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A hilarious indie gem
15-year-old Oliver Tate is socially inept and unpopular. Sick of being the target of unprovoked attacks at his school, Oliver decides that to boost his social standing he should attempt to woo his fickle and straightforward classmate Jordana. Even though they don't see eye to eye on everything, the two begin to care for each other, telling each other more about their lives and enjoying minor arson together. One day Jordana reveals to Oliver that her mother has problems with her brain and may soon die. Oliver feeling worried and pressured about perhaps having to support his grieving girlfriend, hides out in his house and refuses to take any of Jordana's calls. Also to make matters worse his mother's old flame has just moved next door and threatens to end his parents already rocky marriage.
Submarine is the wonderful film debut from British director Richard Ayoade (Moss from The IT Crowd). Fans of Wes Anderson will feel on familiar ground in this quirky and touching tale as it feels very familiar to Anderson's own style in such films as Rushmore, The Royal Tenenbaums and The Darjeeling Limited. The film is oddly hilarious and although sounding as though it's going to be the usual clichéd coming of age story, Submarine saves itself from this dreaded common ground by it's refreshing sense of truth to the thoughts and feelings of adolescents around the same age, and definitely marks Richard Ayoade as a director to watch.
Fright Night (2011)
A gleefully gory and highly entertaining remake
In this remake of the 1985 cult classic, Anton Yelchin stars as Charley, a likable yet misguided young man who after witnessing his friend's murder becomes convinced that his new neighbour Jerry (Collin Farrell) is a vampire. His incessant pleas with his mother (Toni Collete) and his girlfriend (Imogen Poots) to believe him fail continuously until Jerry turns his sights on them and they are forced to confront him with the help of a foul mouthed vampire slayer (David Tennant). It's wonderful to finally see again a good old fashioned vampire movie, where the vampires are portrayed as blood hungry killing machines, rather than broody, gentle souls with skin that shimmers in the light. Craig Gillespie (Lars and the Real Girl) really pulls it off in this gleefully gory and slick horror/comedy. David Tennant and Collin Farrell are both spectacular as the drunken supernaturalist and the terrifying vampire respectively. But unfortunately the film did have a few little problems, for one I found Anton Yelchin's performance really quite lacking, and also there was quite a few elements of a predictable cheesy teen comedy in there. But all and all Fright Night proved to be quite an entertaining film and a lot of fun to watch with friends.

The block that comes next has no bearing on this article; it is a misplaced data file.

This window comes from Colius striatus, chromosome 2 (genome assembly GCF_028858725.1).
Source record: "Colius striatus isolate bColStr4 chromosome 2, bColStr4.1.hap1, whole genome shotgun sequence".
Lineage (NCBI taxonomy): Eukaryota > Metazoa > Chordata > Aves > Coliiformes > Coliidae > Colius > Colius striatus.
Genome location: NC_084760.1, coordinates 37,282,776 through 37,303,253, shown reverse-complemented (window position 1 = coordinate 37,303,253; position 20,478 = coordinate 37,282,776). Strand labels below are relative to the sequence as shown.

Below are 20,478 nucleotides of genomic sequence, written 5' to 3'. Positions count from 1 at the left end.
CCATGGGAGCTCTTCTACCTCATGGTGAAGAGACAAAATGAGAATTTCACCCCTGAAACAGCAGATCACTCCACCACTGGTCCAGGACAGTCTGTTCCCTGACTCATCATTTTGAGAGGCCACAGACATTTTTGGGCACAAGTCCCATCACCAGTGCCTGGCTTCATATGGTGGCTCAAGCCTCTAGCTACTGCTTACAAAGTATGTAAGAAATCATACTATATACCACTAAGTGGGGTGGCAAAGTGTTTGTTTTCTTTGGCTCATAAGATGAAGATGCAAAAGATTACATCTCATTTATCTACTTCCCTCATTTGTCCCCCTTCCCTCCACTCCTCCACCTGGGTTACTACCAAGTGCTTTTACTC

A Clockwork Orange (1971)
Stanley Kubrick's A Clockwork Orange tells the tale of a young hooligan named Alex and his gang of "droogs" in future Britain. Alex and his droogs get their daily kicks from fighting, stealing, violating and listening to their favourite composer: Ludwig Van Beethoven. One day the droogs decide they no longer need Alex as their leader, so they formulate a devious scheme to get rid of him once and for all, but not everything goes to plan
Kubrick's effective use of music in the film contrasts heavily to the events taking place. Rather than using a slow and moody score to suit the film's content, Kubrick opted to use up-beat and fast paced classical music, which adds quite a comical and sarcastic feel to events that would seem somewhat terrifying in any other circumstance. The eccentric set design and costuming gives a sense of madness throughout, and while it doesn't necessarily look the future, it certainly doesn't look like the present. The performances are all solid, especially that of Malcolm Mcdowell who gives a tour de force performance as the juvenile delinquent Alex Delarge. A Clockwork Orange truly is Stanley Kubrick's masterpiece, and is my absolute favourite film. 10/10